The only way getting an "O" on both market inefficiency and NAP violation can be acceptable is if it at least ends with a net liberty gain. If it doesn't even accomplish that, then such a position contradicts the fundamentals of libertarianism entirely and therefore is not an applicable stance (unless pro is now arguing that its okay to be knowingly contradictory?).
Given that we already know welfare must score on "a" and "b", all I have to do to defeat pros position is show that welfare fails to meet criteria "c" and I win. That's why criteria "c" has been my main focus and up to this point.

Pro hasn't actually countered my arguments. Instead he's spending all his time trying to justify ignoring them.

7. Irrelevant and impossible

Pro states that it is impossible for him to provide evidence supporting a position for future charitable donation rates. This is plainly wrong as I did just that exactly 1 round ago. I showed that charity rates right now are already enough to cover welfare costs (something pro has chosen to ignore this round) and that, assuming a linear increase, we could expect over 100 billion dollars more in charity given assuming a lower tax burden. In this round, I've shown that such an assumption is valid as we can see right now that charitable donation goes up in accordance with an increase in disposable income. Even if this wasn't the case, once again, charitable donation rates are already more than high enough right now.

8. Crime statistics

Pro posts the costs of crime. first of all, these costs won't be subsidized in a libertarian society since they aren't now, so all these numbers are already irrelevant. Second of all, pro is assuming that there aren't peripheral costs to welfare. the money doesn't magically float out of your bank account and into the mailbox of welfare recipients. There are middle-men here, and their costs actually affect the taxpayer.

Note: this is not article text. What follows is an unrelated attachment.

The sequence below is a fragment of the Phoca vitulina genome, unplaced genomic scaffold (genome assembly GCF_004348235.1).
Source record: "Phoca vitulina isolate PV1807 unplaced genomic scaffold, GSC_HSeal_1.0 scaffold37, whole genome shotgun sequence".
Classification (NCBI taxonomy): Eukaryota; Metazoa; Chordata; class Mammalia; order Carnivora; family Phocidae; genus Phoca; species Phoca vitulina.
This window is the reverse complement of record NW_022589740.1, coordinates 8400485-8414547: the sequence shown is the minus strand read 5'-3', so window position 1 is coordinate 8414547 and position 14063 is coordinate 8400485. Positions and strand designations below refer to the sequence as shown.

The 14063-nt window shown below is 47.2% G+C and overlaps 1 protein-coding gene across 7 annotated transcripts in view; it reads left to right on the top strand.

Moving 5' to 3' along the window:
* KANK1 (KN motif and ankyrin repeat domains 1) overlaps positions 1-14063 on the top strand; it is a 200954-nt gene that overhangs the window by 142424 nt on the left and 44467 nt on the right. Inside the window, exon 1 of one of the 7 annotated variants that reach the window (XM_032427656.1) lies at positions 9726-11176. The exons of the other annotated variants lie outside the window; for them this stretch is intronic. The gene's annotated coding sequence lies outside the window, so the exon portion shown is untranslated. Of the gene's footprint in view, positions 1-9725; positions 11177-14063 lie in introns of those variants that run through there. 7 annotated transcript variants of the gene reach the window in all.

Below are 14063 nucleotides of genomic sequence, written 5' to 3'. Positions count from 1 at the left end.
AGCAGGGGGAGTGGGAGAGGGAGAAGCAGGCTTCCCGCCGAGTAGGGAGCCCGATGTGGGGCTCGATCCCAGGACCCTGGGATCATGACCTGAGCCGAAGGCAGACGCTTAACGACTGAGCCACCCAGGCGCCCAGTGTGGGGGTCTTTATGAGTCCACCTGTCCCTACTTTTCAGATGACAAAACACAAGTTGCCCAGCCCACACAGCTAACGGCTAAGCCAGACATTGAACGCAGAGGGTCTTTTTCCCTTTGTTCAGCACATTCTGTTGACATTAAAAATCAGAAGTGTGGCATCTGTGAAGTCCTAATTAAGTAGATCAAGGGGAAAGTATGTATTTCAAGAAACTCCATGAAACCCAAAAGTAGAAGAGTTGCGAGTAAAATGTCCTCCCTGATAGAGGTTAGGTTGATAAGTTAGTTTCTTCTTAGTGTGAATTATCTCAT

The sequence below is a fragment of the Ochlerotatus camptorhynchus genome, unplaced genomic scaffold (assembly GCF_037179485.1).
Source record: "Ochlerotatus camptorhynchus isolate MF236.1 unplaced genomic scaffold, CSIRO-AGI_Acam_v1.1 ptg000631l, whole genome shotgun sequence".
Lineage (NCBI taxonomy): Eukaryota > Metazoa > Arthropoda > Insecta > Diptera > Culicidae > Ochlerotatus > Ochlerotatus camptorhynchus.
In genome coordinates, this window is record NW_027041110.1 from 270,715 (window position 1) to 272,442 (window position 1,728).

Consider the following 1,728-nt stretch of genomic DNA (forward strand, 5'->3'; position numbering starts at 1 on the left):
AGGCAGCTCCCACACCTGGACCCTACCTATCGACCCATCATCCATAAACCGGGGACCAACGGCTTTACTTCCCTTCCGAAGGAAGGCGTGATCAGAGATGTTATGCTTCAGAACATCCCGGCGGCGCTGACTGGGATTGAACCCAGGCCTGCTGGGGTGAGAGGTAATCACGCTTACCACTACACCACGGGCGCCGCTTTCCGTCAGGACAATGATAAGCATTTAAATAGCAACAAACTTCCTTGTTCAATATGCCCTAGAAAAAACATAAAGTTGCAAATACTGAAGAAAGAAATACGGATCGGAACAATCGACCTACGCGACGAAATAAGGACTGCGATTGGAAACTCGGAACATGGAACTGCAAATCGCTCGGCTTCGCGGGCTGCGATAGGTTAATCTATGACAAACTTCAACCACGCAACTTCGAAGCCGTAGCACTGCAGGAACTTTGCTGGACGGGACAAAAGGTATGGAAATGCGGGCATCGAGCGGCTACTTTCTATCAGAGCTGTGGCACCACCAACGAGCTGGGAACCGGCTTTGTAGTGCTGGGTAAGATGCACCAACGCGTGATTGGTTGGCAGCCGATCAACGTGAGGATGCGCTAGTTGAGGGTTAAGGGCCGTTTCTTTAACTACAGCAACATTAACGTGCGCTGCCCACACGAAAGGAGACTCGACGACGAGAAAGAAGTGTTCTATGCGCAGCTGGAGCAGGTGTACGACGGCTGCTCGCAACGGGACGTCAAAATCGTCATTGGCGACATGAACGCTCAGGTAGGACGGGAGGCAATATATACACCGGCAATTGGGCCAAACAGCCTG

9. Note

Pro says my welfare numbers are misleading because they don't include food stamps. Firstly, pro specifically made it a point that his view on welfare excluded food stamps. He's merely flip-flopping now because his argument isn't adding up. I will gladly include food stamp-costs next round if pro wants, just keep in mind, the more expensive welfare is, the more favourable prison looks in comparison. Your choice, pro. My argument is secure either way.

Conclusion

Pro's counter arguments this round were less than stellar. Pro's insistence on restricting this debate to conjecture is suspicious and indicative of someone trying to cover up inconsistencies in his argument, rather than someone with an honest and well-researched position. Pro insists that my arguments are irrelevant when, ironically, his arguments are the irrelevant ones, meaning pro is projecting in order to cover up the weaknesses of his own argument. In this round, I've strengthened my original argument and firmly established its relevance to the resolution.

The resolution has been negated


1. http://www.libertarianism.com...
2. http://tinyurl.com...
Debate Round No. 3
Khaos_Mage

Pro

I concede. Congratulations on your victory.

I could attempt to refute many of the points made last round, but I do not see it having any affect. Even though I believe my case was clear, your arguments were better crafted and conveyed. It appeared that we were arguing very differently and we were unable to reconcile my ideological approach with your pragmatic one. I blame myself for my poorly written resolution and first round rule setting.

I do not believe the judges will give me the victory, nor should they.

Good luck next round, and sorry for the constant delays.
RyuuKyuzo

Con

I recognize and accept Pro's concession.

Since Pro has humbly conceded and has otherwise been incredibly polite in this debate, I ask that he still receives the conduct point.

Thank you for your time.
Debate Round No. 4
8 comments have been posted on this debate. Showing 1 through 8 records.
Posted by RyuuKyuzo 4 years ago
RyuuKyuzo
@TJ, come to think of it, feel free to shoot me a challenge if you want to pick this up where Khaos and I left off.
Posted by miketheman1200 4 years ago
miketheman1200
http://debate.org......

Debate that needs votes
Posted by RyuuKyuzo 4 years ago
RyuuKyuzo
@ TJ, the points you bring up were the points I was expecting pro to bring up. I had counters ready, don't you worry about that ;)
Posted by ThomasJefferson 4 years ago
ThomasJefferson